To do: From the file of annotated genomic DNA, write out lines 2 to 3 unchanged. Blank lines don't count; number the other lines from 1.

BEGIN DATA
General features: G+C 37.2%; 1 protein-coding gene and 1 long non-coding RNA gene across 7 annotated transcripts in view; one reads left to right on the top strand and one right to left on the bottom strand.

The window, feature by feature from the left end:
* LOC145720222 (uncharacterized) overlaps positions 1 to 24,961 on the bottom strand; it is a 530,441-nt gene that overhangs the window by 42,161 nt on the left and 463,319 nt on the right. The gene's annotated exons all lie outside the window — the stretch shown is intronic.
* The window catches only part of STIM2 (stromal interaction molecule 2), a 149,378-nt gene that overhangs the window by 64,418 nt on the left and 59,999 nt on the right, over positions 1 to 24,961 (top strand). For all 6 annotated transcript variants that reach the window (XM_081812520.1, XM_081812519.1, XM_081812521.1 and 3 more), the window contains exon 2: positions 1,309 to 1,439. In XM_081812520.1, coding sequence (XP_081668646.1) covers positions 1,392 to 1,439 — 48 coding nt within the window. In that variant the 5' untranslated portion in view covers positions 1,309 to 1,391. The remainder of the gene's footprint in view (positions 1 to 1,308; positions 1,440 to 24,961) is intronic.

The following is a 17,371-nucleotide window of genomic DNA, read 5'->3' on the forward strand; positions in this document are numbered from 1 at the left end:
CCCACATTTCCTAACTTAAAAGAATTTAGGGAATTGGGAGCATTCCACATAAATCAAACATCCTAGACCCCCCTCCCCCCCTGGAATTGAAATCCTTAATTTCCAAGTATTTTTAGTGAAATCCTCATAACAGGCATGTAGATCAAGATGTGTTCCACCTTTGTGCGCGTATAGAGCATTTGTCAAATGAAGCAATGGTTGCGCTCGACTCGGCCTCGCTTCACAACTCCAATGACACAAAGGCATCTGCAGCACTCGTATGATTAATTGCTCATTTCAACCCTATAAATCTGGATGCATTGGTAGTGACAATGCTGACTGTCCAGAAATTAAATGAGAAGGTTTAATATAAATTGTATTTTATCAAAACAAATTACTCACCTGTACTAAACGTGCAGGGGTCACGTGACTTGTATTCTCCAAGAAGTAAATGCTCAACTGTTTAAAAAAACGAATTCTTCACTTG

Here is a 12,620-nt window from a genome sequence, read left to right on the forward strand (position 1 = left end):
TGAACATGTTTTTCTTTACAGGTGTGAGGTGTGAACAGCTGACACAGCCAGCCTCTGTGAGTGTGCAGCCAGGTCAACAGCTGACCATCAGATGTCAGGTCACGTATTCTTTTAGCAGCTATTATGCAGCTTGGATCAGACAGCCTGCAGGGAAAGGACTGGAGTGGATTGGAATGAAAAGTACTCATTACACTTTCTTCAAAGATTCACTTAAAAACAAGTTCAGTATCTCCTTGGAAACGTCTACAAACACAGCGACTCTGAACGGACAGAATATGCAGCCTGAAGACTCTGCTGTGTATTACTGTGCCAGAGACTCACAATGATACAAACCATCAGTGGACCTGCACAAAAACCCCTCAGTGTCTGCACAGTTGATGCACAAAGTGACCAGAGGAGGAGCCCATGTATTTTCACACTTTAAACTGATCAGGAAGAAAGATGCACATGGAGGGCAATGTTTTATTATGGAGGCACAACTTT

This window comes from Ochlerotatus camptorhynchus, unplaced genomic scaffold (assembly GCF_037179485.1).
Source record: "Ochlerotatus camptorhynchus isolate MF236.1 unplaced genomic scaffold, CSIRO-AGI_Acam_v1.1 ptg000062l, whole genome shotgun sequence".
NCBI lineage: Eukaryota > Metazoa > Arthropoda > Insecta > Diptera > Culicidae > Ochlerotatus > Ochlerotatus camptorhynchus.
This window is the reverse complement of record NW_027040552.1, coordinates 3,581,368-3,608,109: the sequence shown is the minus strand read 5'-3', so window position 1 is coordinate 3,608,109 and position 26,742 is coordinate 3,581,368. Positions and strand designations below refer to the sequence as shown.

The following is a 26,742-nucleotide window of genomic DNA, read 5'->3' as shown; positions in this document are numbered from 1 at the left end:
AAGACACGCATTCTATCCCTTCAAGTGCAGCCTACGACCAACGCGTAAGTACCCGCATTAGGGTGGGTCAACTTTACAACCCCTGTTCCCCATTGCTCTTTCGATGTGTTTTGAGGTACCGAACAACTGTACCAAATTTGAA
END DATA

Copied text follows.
The window, feature by feature from the left end:
* LOC145720222 (uncharacterized) overlaps positions 1 to 24,961 on the bottom strand; it is a 530,441-nt gene that overhangs the window by 42,161 nt on the left and 463,319 nt on the right. The gene's annotated exons all lie outside the window — the stretch shown is intronic.